Thousands of joyous revelers flocked to Eastern Parkway on Monday for the annual West Indian Day Parade, despite the extreme humidity and stormy skies.
There was no shortage of booming steel drum beats, bright floats, vibrant-colored and eye-popping costumes, and bikini-and-feather-clad dancers at the boisterous parade along one of the borough’s major arteries in the heart of Crown Heights.
Scantily outfitted dancers donning elaborate feathered headdresses gyrated their way down Eastern Parkway for the 46th annual parade that celebrates Caribbean music, arts, food, and culture every Labor Day.
“It was loud and fun and full of pretty costumes,” said William Howard, first vice president of the West Indian American Day Carnival Association, which has been the driving force behind the parade since the organization was established in 1967.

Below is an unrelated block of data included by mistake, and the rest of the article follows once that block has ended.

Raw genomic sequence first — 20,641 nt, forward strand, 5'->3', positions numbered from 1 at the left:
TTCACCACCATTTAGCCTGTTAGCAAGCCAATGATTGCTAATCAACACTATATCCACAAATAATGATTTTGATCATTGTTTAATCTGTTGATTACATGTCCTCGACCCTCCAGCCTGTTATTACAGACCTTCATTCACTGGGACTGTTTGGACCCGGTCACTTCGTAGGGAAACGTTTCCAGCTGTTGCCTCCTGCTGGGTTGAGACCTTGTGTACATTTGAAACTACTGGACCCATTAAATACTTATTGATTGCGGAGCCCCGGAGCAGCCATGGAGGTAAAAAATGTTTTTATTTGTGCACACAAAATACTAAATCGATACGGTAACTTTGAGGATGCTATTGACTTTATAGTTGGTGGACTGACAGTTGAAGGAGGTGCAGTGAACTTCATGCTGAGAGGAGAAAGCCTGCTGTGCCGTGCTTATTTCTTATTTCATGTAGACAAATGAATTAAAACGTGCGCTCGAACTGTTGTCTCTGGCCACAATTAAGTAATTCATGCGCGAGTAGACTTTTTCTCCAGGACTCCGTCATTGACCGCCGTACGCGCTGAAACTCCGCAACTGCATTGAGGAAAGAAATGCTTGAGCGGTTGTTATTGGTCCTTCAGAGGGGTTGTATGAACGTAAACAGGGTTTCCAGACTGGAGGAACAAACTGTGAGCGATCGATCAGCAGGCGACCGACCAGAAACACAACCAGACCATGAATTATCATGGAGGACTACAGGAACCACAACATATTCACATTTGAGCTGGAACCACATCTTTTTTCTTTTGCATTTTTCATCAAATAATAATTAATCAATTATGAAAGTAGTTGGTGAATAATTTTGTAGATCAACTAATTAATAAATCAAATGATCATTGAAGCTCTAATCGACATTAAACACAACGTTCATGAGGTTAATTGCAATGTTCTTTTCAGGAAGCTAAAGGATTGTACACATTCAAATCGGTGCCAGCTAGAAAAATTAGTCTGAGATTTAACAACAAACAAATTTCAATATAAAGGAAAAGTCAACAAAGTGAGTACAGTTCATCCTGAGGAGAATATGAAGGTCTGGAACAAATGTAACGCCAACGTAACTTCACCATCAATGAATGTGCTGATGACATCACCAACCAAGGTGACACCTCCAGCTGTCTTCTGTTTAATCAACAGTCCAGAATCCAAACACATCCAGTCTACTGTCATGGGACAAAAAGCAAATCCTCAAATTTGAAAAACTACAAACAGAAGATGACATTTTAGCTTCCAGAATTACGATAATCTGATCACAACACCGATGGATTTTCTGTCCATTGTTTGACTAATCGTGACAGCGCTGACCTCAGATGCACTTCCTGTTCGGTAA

“Everyone enjoyed themselves,” he said. “It was a great celebration of the Caribbean culture.”
Throngs of spectators waving flags of Caribbean countries packed the sidewalks along the two-mile-long parade route, which kicked off on Eastern Parkway at Schenectady Avenue, headed west toward Grand Army Plaza, and then turned onto Flatbush Avenue.
More than one million revelers were estimated to be at the massive parade, and with the Sept. 10 primary election looming, mayoral candidates were guests in the parade, waving and shaking spectators’ hands.
“They were letting everybody know that they understand and know the Caribbean culture,” said Howard.
Borough President Markowitz and Trinidadian DJ MC Wassy served as the grand marshals for this year’s parade.